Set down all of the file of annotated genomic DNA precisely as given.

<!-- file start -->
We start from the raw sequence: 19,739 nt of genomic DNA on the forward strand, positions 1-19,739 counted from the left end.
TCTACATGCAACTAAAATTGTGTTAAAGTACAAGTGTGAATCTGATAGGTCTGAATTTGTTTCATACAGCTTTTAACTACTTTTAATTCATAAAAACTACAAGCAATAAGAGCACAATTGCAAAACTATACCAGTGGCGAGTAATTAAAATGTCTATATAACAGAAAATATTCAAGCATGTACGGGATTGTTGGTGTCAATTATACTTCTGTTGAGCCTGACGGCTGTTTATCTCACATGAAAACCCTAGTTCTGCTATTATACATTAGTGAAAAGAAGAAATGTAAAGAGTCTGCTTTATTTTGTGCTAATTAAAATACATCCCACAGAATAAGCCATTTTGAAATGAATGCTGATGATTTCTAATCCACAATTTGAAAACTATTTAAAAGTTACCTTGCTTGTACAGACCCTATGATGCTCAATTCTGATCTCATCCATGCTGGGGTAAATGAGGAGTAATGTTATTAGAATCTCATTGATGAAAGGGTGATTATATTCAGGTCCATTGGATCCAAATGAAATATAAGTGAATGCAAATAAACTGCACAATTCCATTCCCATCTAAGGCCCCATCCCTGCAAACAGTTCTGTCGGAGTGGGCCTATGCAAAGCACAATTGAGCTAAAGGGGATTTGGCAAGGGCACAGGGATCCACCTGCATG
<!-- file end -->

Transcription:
We start from the raw sequence: 19,739 nt of genomic DNA on the forward strand, positions 1-19,739 counted from the left end.
TCTACATGCAACTAAAATTGTGTTAAAGTACAAGTGTGAATCTGATAGGTCTGAATTTGTTTCATACAGCTTTTAACTACTTTTAATTCATAAAAACTACAAGCAATAAGAGCACAATTGCAAAACTATACCAGTGGCGAGTAATTAAAATGTCTATATAACAGAAAATATTCAAGCATGTACGGGATTGTTGGTGTCAATTATACTTCTGTTGAGCCTGACGGCTGTTTATCTCACATGAAAACCCTAGTTCTGCTATTATACATTAGTGAAAAGAAGAAATGTAAAGAGTCTGCTTTATTTTGTGCTAATTAAAATACATCCCACAGAATAAGCCATTTTGAAATGAATGCTGATGATTTCTAATCCACAATTTGAAAACTATTTAAAAGTTACCTTGCTTGTACAGACCCTATGATGCTCAATTCTGATCTCATCCATGCTGGGGTAAATGAGGAGTAATGTTATTAGAATCTCATTGATGAAAGGGTGATTATATTCAGGTCCATTGGATCCAAATGAAATATAAGTGAATGCAAATAAACTGCACAATTCCATTCCCATCTAAGGCCCCATCCCTGCAAACAGTTCTGTCGGAGTGGGCCTATGCAAAGCACAATTGAGCTAAAGGGGATTTGGCAAGGGCACAGGGATCCACCTGCATG